Dixie State to form committee, beginning name-change process
ST. GEORGE, Utah — The Board of Trustees at Dixie State University announced Thursday it will begin forming a committee aimed to recommend an official name change to the college, following directives from a bill passed during the state’s 2021 legislative session. The committee will consist of 19 members who will field public input, offering a formal recommendation to the board.
Dixie name-change process begins
The move comes after the state legislature passed H.B.278, which requires the university to recommend a new name after several complaints from the surrounding community and alumni. Once the board approves a new name, it will be presented to the legislature for final approval.
“The Dixie State University Board of Trustees is thankful to the Utah State Legislature not only for supporting our name-change recommendation, but also for the guidance in the monumental task of recommending a name for our beloved institution,” David Clark, chair of the university’s Board of Trustees, said in a statement. “We are excited to assemble the committee and track the members’ progress.”
The committee will work with an external partner to gather input from the public through an open survey. The committee will then sift through the data and narrow it down to five options. Next, it will present those names to students, alumni, community members and university employees.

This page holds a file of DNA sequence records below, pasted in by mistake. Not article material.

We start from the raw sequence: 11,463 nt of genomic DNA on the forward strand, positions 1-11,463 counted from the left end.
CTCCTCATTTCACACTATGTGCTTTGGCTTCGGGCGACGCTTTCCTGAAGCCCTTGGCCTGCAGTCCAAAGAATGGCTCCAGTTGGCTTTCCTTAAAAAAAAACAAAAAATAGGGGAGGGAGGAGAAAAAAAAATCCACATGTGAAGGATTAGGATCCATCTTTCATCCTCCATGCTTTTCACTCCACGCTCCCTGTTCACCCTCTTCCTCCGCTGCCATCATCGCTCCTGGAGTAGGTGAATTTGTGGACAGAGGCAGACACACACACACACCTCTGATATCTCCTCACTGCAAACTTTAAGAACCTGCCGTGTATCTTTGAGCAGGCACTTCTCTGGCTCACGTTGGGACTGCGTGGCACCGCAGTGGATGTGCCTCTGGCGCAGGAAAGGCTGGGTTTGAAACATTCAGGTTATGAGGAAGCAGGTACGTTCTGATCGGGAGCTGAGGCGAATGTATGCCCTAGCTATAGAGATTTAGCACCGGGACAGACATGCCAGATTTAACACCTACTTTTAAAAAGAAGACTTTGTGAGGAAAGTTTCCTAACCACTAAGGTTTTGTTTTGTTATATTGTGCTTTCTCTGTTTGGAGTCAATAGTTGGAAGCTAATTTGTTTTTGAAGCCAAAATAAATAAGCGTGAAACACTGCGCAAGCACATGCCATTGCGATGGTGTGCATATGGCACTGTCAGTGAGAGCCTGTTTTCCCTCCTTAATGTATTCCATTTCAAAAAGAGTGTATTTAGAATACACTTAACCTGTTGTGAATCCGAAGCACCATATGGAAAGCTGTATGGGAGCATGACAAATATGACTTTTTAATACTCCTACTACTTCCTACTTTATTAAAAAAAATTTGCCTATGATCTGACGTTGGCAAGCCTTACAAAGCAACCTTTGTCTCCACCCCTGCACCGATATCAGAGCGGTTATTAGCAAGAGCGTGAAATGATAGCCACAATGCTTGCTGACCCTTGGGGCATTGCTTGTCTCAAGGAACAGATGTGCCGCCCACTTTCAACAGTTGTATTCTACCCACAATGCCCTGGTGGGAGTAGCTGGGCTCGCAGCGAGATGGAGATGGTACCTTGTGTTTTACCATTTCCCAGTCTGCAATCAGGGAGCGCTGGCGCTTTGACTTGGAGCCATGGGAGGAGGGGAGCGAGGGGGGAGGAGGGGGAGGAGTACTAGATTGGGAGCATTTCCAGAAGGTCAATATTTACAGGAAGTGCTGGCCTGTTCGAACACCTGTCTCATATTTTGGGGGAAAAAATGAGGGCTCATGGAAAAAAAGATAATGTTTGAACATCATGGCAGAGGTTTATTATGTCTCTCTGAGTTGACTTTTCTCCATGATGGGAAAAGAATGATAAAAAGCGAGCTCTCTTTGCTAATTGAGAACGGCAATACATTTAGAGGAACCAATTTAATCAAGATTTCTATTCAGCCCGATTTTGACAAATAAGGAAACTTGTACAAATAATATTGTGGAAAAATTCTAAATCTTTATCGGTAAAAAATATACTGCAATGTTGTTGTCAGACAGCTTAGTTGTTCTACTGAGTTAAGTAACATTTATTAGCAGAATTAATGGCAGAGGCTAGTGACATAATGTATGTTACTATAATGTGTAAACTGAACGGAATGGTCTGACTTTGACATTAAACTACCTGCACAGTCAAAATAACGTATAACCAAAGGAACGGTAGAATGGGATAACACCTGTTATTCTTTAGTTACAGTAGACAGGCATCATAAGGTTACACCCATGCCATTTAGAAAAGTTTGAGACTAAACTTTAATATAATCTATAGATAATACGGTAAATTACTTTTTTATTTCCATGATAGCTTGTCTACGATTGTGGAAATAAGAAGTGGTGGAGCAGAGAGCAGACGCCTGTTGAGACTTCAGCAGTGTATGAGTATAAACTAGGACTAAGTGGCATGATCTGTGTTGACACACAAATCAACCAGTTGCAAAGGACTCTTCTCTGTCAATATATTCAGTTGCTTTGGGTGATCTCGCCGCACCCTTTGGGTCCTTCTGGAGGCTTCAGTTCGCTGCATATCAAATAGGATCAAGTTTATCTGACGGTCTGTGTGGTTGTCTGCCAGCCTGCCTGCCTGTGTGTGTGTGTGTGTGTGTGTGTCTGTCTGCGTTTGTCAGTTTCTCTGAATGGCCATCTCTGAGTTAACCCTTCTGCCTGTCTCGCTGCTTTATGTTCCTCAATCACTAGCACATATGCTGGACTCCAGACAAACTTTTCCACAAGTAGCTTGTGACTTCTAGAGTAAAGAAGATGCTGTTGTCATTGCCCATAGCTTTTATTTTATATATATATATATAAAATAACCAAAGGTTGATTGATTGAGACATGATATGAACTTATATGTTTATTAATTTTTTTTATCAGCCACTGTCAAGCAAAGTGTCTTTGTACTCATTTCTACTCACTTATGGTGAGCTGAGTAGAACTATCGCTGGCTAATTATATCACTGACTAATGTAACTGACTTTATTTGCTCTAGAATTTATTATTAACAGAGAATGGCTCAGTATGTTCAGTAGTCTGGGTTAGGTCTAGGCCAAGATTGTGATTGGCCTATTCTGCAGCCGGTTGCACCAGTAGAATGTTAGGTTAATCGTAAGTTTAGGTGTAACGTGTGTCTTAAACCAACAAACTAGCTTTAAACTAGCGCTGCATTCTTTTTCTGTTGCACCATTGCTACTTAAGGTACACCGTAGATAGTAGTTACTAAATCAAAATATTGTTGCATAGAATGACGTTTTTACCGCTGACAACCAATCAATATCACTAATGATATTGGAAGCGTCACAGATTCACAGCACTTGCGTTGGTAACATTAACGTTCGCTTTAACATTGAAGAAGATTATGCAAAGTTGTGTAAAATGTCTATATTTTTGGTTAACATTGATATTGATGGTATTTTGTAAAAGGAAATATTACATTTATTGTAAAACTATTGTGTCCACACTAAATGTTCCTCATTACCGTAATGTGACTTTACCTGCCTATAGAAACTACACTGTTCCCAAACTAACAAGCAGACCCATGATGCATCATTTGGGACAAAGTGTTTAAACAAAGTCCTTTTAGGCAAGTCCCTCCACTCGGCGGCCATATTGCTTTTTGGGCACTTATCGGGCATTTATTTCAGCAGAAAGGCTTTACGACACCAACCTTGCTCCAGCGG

Not a fast process
The process may be easier said than done. Committee members must verify each name suggestion in terms of trademark restrictions, acronym usage, cultural meanings or innuendos, similar institution names, etc.
Once the committee decides, they will present their final choice to the Dixie State Board of Trustees. If approved, the board will then forward the name to the legislature. Lawmakers will vote whether to recommend the name to the Utah Legislative Management Committee by Nov. 1.
“The residents of Southern Utah and Dixie State University have a great history of coming together to support our students and build up our university and community, and I’m confident this relationship will continue through the name recommendation process,” Clark said. “The trustees are grateful to the committee members for giving so much of their time and energy to this important cause.”
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